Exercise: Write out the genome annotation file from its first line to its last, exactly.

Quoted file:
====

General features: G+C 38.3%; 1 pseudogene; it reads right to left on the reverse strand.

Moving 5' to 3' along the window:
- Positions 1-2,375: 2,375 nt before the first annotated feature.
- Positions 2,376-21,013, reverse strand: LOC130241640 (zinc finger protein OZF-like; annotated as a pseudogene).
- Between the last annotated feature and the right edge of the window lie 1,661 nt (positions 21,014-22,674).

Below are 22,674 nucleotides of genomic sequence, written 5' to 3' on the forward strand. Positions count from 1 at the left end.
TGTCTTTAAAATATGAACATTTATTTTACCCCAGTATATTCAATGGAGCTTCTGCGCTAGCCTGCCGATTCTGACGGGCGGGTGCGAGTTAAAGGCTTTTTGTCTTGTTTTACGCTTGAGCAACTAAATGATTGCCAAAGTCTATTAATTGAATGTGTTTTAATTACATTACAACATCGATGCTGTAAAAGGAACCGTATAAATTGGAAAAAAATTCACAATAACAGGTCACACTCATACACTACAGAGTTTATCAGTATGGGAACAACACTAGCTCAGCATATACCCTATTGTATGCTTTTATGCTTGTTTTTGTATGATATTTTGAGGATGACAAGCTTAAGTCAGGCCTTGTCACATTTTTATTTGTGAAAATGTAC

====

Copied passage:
General features: G+C 38.3%; 1 pseudogene; it reads right to left on the reverse strand.

Moving 5' to 3' along the window:
- Positions 1-2,375: 2,375 nt before the first annotated feature.
- Positions 2,376-21,013, reverse strand: LOC130241640 (zinc finger protein OZF-like; annotated as a pseudogene).
- Between the last annotated feature and the right edge of the window lie 1,661 nt (positions 21,014-22,674).

Below are 22,674 nucleotides of genomic sequence, written 5' to 3' on the forward strand. Positions count from 1 at the left end.
TGTCTTTAAAATATGAACATTTATTTTACCCCAGTATATTCAATGGAGCTTCTGCGCTAGCCTGCCGATTCTGACGGGCGGGTGCGAGTTAAAGGCTTTTTGTCTTGTTTTACGCTTGAGCAACTAAATGATTGCCAAAGTCTATTAATTGAATGTGTTTTAATTACATTACAACATCGATGCTGTAAAAGGAACCGTATAAATTGGAAAAAAATTCACAATAACAGGTCACACTCATACACTACAGAGTTTATCAGTATGGGAACAACACTAGCTCAGCATATACCCTATTGTATGCTTTTATGCTTGTTTTTGTATGATATTTTGAGGATGACAAGCTTAAGTCAGGCCTTGTCACATTTTTATTTGTGAAAATGTAC